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Webinar │ Opportunities for the CRT in Prenuptial and Divorce Planning
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Webinar │ Opportunities for the CRT in Prenuptial and Divorce Planning

When: Tuesday, February 18, 2020
12 noon Pacific | 1 pm Mountain | 2 pm Central | 3 pm Eastern
Where: United States

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About the webinar... 

Opportunities for the CRT in Prenuptial and Divorce Planning

By now you will have heard that the 2017 tax bill permanently repealed the alimony deduction. And you probably thought, divorce lawyers will have to do some calculations differently, maybe shift their focus to the division of property. But what has that to do with me?

If you also heard that the repeal has completely upended the tax treatment of a trust for the benefit of a former spouse, even if the trust was not intended as a substitute for alimony, you may have wondered how this might affect all these intricate transfer tax and creditor protection strategies you have sort of heard about, involving inter vivos QTIP trusts.

And then you may have asked yourself whether there might be an opportunity here for the gift planner to bring something to the table for a prospective donor who is negotiating a prenuptial agreement, or a divorce settlement, or who is simply making provision for a less wealthy spouse.

The answer is yes, there is.

The inter vivos QTIP trust has always had some vulnerabilities in the event of a divorce, and the repeal of section 682 has only exacerbated these. A charitable remainder trust for the benefit of a spouse or former spouse has always offered flexibilities the inter vivos QTIP cannot. With the repeal of section 682, the CRT may finally come into its own as a preferred vehicle for prenuptial, postnuptial, and divorce settlement planning.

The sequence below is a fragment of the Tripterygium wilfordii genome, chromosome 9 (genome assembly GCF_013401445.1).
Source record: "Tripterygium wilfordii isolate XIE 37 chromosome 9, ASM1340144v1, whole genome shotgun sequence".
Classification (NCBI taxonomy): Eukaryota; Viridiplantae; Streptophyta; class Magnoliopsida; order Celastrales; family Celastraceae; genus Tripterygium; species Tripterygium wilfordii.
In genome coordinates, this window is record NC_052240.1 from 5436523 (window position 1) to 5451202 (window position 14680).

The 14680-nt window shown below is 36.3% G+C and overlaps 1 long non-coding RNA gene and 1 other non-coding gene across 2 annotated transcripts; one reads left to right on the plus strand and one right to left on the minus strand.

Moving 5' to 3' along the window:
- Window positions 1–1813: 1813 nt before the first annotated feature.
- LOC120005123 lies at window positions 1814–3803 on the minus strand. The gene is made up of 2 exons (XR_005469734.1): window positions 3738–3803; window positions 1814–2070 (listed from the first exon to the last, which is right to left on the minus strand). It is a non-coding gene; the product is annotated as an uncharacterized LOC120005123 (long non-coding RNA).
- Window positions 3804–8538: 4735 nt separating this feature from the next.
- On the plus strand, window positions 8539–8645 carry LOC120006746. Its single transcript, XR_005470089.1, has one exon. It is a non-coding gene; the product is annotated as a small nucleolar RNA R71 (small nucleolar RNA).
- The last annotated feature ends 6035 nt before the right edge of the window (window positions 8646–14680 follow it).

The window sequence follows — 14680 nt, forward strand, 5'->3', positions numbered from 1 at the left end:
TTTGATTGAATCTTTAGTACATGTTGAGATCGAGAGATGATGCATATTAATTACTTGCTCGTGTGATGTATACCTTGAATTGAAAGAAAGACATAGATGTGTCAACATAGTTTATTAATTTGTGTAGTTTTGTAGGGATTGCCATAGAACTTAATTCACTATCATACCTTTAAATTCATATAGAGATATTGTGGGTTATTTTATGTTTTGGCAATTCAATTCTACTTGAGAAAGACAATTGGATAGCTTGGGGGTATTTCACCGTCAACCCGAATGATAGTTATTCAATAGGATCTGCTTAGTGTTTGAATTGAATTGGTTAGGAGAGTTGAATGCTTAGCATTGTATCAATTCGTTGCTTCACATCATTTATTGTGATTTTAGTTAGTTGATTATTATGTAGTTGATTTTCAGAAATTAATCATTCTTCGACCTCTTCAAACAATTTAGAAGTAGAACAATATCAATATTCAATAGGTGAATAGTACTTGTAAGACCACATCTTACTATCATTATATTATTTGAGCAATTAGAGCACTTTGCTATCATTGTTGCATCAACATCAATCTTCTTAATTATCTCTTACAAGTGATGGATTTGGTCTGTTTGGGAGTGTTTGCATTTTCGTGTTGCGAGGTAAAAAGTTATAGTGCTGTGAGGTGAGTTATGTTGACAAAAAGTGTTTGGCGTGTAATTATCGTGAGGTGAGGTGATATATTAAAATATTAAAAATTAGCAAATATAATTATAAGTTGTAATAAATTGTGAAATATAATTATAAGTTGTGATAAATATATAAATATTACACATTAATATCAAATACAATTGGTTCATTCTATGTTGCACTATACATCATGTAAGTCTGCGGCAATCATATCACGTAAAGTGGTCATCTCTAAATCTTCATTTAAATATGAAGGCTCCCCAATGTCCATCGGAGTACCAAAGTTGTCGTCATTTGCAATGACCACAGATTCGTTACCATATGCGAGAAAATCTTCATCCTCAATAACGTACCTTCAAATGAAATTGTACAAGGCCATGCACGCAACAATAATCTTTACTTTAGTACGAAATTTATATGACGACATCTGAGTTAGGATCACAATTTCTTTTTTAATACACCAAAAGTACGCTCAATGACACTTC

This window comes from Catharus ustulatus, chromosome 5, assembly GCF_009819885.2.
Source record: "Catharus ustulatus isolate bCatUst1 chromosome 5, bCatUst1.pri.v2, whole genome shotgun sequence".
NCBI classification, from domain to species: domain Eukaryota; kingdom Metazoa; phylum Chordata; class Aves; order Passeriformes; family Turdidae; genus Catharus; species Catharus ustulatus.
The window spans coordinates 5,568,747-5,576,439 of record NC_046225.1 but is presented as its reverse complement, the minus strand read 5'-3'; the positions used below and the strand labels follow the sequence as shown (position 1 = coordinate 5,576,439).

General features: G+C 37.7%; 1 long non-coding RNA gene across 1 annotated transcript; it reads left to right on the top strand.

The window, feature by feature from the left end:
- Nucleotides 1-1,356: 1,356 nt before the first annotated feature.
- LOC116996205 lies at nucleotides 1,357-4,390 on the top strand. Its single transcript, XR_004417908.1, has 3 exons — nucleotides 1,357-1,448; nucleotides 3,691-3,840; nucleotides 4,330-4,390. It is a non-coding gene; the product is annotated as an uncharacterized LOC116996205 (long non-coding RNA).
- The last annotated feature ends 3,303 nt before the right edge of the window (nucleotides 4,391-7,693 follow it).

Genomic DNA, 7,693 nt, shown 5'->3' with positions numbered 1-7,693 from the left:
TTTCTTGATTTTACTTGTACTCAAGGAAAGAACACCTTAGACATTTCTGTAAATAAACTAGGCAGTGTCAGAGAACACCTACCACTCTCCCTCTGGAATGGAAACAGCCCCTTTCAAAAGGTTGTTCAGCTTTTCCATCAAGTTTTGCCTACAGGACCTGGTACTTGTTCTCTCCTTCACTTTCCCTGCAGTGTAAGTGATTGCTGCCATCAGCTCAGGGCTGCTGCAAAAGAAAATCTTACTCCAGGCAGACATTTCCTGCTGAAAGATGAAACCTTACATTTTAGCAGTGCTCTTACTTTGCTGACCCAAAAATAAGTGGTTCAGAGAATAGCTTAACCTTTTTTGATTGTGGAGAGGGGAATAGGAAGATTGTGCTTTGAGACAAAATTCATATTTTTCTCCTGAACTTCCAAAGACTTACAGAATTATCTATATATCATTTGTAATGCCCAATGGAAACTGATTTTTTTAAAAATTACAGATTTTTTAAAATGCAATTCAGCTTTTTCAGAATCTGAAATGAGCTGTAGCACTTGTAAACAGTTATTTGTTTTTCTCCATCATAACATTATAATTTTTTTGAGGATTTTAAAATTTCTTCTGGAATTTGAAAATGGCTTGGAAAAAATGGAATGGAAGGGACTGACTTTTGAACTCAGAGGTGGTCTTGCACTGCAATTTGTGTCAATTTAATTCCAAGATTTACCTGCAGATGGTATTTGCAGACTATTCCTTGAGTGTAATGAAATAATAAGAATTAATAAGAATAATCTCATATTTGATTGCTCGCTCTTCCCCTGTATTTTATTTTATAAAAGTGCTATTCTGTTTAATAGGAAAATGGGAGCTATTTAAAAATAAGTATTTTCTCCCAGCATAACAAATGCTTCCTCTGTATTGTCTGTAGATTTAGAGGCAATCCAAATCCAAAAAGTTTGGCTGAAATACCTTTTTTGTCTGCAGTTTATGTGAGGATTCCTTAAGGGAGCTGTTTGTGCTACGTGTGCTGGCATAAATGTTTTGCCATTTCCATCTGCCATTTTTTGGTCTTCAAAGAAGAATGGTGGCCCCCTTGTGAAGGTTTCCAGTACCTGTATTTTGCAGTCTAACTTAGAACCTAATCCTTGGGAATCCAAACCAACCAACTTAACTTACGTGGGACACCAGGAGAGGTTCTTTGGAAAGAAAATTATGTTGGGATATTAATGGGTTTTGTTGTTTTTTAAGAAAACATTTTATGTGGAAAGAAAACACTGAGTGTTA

Let's talk for an hour about how we can make this happen. 

About the presenter...


Russell A. Willis, III, J.D., L.L.M.

Russ Willis is a freelance writer and a consultant in transfer tax planning. For ten years, he wrote for a subscription website that provided daily coverage and in-depth analysis of developments in tax law affecting charitable gift planning. A practicing lawyer in St. Louis, Missouri for more than 20 years, Mr. Willis chaired the Steering Committee of the Probate and Trust Law Section of the local bar association and served for years on a legislative drafting subcommittee of the Probate and Trust Law Committee of the State Bar. As an adjunct member of the faculty at the St. Louis University School of Law, he taught courses in future interests and tax-driven estate planning. Mr. Willis has written numerous articles for law journals and publications serving the charitable planned giving profession, and he has been a frequent speaker at seminars for lawyers and for charitable gift planners. Mr. Willis has a law degree from St. Louis University and a master’s degree in Taxation law from Washington University in St Louis. His undergraduate degree in English Literature is from Indiana University, Bloomington, and he has a master’s degree in English from the University of Chicago.

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